High Schools

Stevens: NC QB's record performance probably won't be a record

tstevens@newsobserver.comNovember 13, 2012 

DAVIDSON_DAY_QB

Davidson Day quarterback Will Grier at Davidson Day School Thursday, July 26, 2012. Todd Sumlin - tsumlin@charlotteobserver.com

TODD SUMLIN — THE CHARLOTTE OBSERVER

Davidson Day’s Will Grier may have passed for more yardage than any other high school quarterback ever Friday night, but his performance may not be recognized as the record by the National High School Sports Record Book.

Grier completed 35 of 42 passes for 837 yards and 10 touchdowns, according to Davidson Day statistics, in a 104-80 N.C. Independent Schools Athletic Association football playoff victory over Harrells Christian.

The recognized national record is 764 yards by Pacific Palisades’ David Koral against Van Nuys Grant in 2000, and the state record is 667 yards by Wakefield’s Connor Mitch against Broughton this year.

But surpassing a record and having it recognized are two different things.

The National High School Sports Record Book is maintained by the National Federation of State High School Associations. The federation is the national group for state associations like the N.C. High School Athletic Association.

Davidson Day, which is located in Davidson, is a member of the N.C. Independent Schools Athletic Association. According to NCISAA figures, the school had a 2011-12 enrollment of 120 students in ninth through 12th grades and 70 students in seventh through eighth grades.

The national record book can include performances by athletes at schools that are not affiliated with the federation, but the state association that is a member, in this case the NCHSAA, must approve the record first.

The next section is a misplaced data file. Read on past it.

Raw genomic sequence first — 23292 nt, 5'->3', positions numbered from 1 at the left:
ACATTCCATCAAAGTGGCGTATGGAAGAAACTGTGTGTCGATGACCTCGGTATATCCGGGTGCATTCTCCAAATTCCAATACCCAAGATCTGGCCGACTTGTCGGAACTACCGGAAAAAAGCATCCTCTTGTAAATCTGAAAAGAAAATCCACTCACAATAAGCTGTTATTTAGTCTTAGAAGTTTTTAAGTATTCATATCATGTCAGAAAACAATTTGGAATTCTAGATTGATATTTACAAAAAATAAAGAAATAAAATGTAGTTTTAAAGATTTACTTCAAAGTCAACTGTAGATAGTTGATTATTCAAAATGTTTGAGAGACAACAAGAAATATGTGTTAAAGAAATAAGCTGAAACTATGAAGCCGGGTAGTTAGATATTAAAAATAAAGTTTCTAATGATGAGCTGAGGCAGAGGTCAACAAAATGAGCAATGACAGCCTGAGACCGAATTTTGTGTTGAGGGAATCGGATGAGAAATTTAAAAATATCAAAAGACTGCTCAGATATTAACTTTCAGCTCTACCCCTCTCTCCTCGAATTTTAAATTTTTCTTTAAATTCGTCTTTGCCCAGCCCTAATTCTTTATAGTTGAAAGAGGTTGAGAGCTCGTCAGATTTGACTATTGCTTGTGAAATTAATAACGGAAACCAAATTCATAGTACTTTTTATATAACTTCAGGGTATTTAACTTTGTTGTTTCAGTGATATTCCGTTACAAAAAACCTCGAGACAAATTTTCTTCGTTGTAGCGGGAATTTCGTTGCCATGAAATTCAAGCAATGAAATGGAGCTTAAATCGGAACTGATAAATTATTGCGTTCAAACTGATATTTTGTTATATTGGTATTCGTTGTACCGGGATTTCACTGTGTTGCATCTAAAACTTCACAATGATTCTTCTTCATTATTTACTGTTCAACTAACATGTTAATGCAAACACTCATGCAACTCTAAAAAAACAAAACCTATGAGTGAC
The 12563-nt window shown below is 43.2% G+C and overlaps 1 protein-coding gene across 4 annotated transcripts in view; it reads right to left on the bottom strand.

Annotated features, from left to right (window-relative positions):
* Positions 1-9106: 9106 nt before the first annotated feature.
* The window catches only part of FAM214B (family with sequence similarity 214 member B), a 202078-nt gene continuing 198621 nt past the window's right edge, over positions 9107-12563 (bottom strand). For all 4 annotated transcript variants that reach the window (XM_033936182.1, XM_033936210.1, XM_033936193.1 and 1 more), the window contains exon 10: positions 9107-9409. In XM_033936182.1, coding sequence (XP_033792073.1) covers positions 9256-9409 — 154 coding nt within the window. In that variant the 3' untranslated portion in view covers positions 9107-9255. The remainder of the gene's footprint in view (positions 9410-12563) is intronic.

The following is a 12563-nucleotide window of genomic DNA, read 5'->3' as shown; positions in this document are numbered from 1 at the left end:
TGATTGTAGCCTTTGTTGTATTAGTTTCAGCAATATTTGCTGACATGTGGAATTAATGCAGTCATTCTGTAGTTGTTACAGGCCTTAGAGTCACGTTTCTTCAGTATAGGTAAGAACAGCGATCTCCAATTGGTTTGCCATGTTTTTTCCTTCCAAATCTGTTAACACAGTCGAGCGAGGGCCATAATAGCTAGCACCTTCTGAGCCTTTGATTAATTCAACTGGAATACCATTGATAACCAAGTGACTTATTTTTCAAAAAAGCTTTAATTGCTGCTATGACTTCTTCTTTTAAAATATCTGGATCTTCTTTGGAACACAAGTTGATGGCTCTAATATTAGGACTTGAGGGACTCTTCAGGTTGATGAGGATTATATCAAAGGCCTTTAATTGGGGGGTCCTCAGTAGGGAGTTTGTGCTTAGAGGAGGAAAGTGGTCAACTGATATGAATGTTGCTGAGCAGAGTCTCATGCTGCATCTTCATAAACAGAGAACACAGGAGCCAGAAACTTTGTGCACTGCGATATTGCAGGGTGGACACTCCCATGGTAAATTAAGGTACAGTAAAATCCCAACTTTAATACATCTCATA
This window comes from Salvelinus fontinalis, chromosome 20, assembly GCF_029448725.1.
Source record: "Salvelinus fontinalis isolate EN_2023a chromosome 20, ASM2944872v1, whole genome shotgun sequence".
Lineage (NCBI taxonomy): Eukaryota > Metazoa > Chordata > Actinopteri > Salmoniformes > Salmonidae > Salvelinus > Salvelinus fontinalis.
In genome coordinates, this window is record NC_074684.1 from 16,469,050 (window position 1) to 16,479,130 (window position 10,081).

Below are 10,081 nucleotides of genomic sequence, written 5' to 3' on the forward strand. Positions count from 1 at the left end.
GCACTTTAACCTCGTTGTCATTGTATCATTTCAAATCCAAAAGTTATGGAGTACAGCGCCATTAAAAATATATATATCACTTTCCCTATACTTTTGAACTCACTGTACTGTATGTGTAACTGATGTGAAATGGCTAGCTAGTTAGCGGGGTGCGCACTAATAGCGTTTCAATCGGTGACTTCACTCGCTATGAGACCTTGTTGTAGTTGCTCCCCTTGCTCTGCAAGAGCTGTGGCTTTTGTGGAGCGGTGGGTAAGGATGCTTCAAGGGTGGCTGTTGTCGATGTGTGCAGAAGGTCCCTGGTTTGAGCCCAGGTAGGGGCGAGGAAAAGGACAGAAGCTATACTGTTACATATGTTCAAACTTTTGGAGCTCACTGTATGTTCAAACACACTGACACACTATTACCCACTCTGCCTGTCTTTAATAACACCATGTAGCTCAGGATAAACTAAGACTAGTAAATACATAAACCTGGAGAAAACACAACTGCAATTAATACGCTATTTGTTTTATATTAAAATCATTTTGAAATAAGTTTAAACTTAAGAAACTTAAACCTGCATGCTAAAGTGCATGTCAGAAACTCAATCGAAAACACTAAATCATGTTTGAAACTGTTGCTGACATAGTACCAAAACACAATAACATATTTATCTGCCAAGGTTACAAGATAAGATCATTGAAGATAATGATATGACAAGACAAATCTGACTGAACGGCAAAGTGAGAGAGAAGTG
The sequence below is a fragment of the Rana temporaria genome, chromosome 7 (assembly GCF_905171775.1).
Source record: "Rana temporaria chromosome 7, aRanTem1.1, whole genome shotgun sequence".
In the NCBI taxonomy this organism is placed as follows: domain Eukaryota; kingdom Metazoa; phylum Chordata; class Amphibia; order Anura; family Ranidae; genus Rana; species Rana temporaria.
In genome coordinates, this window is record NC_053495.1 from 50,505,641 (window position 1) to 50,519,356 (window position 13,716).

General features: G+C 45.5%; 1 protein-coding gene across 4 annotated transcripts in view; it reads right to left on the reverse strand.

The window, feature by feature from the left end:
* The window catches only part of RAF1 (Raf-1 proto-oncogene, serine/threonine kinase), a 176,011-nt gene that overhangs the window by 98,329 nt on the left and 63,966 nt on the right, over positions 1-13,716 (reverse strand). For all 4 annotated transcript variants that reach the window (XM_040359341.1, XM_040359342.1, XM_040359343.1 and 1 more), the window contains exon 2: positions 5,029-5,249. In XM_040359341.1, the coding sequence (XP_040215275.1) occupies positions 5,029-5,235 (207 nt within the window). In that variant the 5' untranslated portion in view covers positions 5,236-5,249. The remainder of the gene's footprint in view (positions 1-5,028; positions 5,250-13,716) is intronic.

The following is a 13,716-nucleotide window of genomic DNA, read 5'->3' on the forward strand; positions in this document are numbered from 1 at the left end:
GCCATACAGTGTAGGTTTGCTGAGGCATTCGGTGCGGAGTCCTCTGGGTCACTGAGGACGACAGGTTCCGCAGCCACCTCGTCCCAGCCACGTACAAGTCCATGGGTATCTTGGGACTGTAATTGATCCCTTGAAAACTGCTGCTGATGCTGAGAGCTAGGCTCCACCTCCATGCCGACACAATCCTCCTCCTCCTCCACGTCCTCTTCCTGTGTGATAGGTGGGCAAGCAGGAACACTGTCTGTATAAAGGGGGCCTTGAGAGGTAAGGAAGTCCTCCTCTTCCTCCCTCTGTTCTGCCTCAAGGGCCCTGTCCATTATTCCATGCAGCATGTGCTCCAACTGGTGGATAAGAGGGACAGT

John Gillis, the editor of the book, said the NCHSAA is not expected to approve Grier’s performance.

The reason why requires some history.

A level field

Rick Strunk, an associate commissioner of the NCHSAA, and I were the co-authors of the first North Carolina high school record book in 1989.

The original intent was to track down the greatest performances ever by high school athletes in the state, but eventually it became apparent that maintaining a level playing field would be difficult.

One of the first examples was a boys basketball player who reportedly scored 100 points in a game. It turned out to be in what amounted to a recreation league although the team called itself the high school team.

That incident was the first of a plethora of questions that have emerged throughout the years.

Recently the question arose if a state high school record could be set against a home-school team.

Would it be fair to allow a player at an NCISAA school, where players can participate on a varsity team for seven years, to set a career scoring record even though NCHSAA players can play only four? What about an NCHSAA player who participates for four years and transfers to a private school for a fifth? Should he be eligible to set a state record?

And in general, what do you do with fifth-year players and players who are ineligible to play at NCHSAA schools but are eligible by NCISAA standards?

If John Wall had scored 75 points in a basketball during his final season at Word of God, should that be the state record even though he was in his fifth year of high school. If he had not transferred from Broughton, he would have already graduated.

Several North Carolina high school basketball players have scored more than the recognized high school record of 67 points by Bob Poole of Clayton in 1950. Most times the points came by a player who transferred to a small school in North Carolina from out of state and the points came against a badly out-manned team.

None of those potential records has been accepted by the North Carolina High School Record book.

“It is harder and harder to maintain a level playing field,” Gillis said. “Everyone wants the record book to treat everyone fairly, but there are some tough decisions.”

Grier’s performance probably will be recognized by other groups that maintain records. There are dozens of examples of high school performances that are not recognized as official, including most of the state’s high school swimming and track and field records. The NCHSAA recognizes only swimming and track records set in their championships, but other organizations accept performances in various settings.

Grier’s performance last week was incredible and memorable. Perhaps it is time for the NCISAA to start its own record book.

I doubt Grier’s 834 yards will make it into the state or national record books.

tstevens: 919-829-8910

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